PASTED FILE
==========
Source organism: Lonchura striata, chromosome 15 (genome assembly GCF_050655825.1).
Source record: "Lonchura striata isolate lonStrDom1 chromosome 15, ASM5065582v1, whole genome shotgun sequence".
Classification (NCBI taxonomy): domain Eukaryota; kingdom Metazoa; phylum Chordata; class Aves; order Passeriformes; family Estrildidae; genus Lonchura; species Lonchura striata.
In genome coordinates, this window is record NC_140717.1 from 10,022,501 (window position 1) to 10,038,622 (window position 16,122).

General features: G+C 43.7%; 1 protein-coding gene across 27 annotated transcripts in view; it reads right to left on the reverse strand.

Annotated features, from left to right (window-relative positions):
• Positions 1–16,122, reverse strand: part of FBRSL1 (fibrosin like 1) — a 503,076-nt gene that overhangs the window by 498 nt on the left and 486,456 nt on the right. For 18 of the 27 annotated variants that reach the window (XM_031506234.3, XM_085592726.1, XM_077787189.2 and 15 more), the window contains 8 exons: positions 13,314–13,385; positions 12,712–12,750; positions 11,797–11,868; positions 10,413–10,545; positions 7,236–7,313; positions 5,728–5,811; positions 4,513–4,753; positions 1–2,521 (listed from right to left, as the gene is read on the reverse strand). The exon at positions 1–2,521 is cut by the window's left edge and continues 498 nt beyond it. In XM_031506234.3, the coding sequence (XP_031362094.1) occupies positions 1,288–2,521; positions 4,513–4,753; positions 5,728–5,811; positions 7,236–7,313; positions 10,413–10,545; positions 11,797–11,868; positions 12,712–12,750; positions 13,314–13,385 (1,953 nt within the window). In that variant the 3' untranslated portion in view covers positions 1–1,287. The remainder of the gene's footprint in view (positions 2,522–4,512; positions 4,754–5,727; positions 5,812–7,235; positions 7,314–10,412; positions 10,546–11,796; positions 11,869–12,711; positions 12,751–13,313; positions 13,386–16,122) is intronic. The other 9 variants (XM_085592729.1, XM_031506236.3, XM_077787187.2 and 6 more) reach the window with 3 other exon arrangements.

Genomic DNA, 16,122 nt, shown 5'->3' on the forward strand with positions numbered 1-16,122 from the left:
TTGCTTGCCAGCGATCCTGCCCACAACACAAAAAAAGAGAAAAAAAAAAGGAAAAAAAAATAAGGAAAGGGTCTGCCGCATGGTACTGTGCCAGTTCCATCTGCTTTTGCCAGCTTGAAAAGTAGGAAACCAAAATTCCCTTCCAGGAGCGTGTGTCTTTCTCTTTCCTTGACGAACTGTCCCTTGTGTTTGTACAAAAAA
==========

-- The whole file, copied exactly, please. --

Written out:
Source organism: Lonchura striata, chromosome 15 (genome assembly GCF_050655825.1).
Source record: "Lonchura striata isolate lonStrDom1 chromosome 15, ASM5065582v1, whole genome shotgun sequence".
Classification (NCBI taxonomy): domain Eukaryota; kingdom Metazoa; phylum Chordata; class Aves; order Passeriformes; family Estrildidae; genus Lonchura; species Lonchura striata.
In genome coordinates, this window is record NC_140717.1 from 10,022,501 (window position 1) to 10,038,622 (window position 16,122).

General features: G+C 43.7%; 1 protein-coding gene across 27 annotated transcripts in view; it reads right to left on the reverse strand.

Annotated features, from left to right (window-relative positions):
• Positions 1–16,122, reverse strand: part of FBRSL1 (fibrosin like 1) — a 503,076-nt gene that overhangs the window by 498 nt on the left and 486,456 nt on the right. For 18 of the 27 annotated variants that reach the window (XM_031506234.3, XM_085592726.1, XM_077787189.2 and 15 more), the window contains 8 exons: positions 13,314–13,385; positions 12,712–12,750; positions 11,797–11,868; positions 10,413–10,545; positions 7,236–7,313; positions 5,728–5,811; positions 4,513–4,753; positions 1–2,521 (listed from right to left, as the gene is read on the reverse strand). The exon at positions 1–2,521 is cut by the window's left edge and continues 498 nt beyond it. In XM_031506234.3, the coding sequence (XP_031362094.1) occupies positions 1,288–2,521; positions 4,513–4,753; positions 5,728–5,811; positions 7,236–7,313; positions 10,413–10,545; positions 11,797–11,868; positions 12,712–12,750; positions 13,314–13,385 (1,953 nt within the window). In that variant the 3' untranslated portion in view covers positions 1–1,287. The remainder of the gene's footprint in view (positions 2,522–4,512; positions 4,754–5,727; positions 5,812–7,235; positions 7,314–10,412; positions 10,546–11,796; positions 11,869–12,711; positions 12,751–13,313; positions 13,386–16,122) is intronic. The other 9 variants (XM_085592729.1, XM_031506236.3, XM_077787187.2 and 6 more) reach the window with 3 other exon arrangements.

Genomic DNA, 16,122 nt, shown 5'->3' on the forward strand with positions numbered 1-16,122 from the left:
TTGCTTGCCAGCGATCCTGCCCACAACACAAAAAAAGAGAAAAAAAAAAGGAAAAAAAAATAAGGAAAGGGTCTGCCGCATGGTACTGTGCCAGTTCCATCTGCTTTTGCCAGCTTGAAAAGTAGGAAACCAAAATTCCCTTCCAGGAGCGTGTGTCTTTCTCTTTCCTTGACGAACTGTCCCTTGTGTTTGTACAAAAAA